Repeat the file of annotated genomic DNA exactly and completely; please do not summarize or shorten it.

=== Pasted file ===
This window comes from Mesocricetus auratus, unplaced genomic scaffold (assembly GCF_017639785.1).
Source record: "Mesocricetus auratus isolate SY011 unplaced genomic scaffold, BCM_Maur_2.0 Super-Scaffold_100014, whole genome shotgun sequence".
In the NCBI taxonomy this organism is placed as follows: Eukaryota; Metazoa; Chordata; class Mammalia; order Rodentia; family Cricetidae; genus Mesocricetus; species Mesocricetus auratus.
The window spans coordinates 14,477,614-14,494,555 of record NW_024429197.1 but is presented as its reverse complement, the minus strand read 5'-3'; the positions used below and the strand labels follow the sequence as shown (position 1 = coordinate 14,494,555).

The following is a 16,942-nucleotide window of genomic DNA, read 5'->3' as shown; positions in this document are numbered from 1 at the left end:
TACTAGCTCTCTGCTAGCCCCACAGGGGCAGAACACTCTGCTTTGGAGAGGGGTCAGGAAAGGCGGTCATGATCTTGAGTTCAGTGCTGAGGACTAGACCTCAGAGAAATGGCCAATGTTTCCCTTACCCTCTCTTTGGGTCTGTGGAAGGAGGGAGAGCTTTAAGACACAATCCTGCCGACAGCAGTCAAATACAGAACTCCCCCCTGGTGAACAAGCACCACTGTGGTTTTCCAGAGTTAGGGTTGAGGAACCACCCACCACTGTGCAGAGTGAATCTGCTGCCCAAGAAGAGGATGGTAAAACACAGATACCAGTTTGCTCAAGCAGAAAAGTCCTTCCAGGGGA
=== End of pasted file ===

This window comes from Mesocricetus auratus, unplaced genomic scaffold (assembly GCF_017639785.1).
Source record: "Mesocricetus auratus isolate SY011 unplaced genomic scaffold, BCM_Maur_2.0 Super-Scaffold_100014, whole genome shotgun sequence".
In the NCBI taxonomy this organism is placed as follows: Eukaryota; Metazoa; Chordata; class Mammalia; order Rodentia; family Cricetidae; genus Mesocricetus; species Mesocricetus auratus.
The window spans coordinates 14,477,614-14,494,555 of record NW_024429197.1 but is presented as its reverse complement, the minus strand read 5'-3'; the positions used below and the strand labels follow the sequence as shown (position 1 = coordinate 14,494,555).

The following is a 16,942-nucleotide window of genomic DNA, read 5'->3' as shown; positions in this document are numbered from 1 at the left end:
TACTAGCTCTCTGCTAGCCCCACAGGGGCAGAACACTCTGCTTTGGAGAGGGGTCAGGAAAGGCGGTCATGATCTTGAGTTCAGTGCTGAGGACTAGACCTCAGAGAAATGGCCAATGTTTCCCTTACCCTCTCTTTGGGTCTGTGGAAGGAGGGAGAGCTTTAAGACACAATCCTGCCGACAGCAGTCAAATACAGAACTCCCCCCTGGTGAACAAGCACCACTGTGGTTTTCCAGAGTTAGGGTTGAGGAACCACCCACCACTGTGCAGAGTGAATCTGCTGCCCAAGAAGAGGATGGTAAAACACAGATACCAGTTTGCTCAAGCAGAAAAGTCCTTCCAGGGGA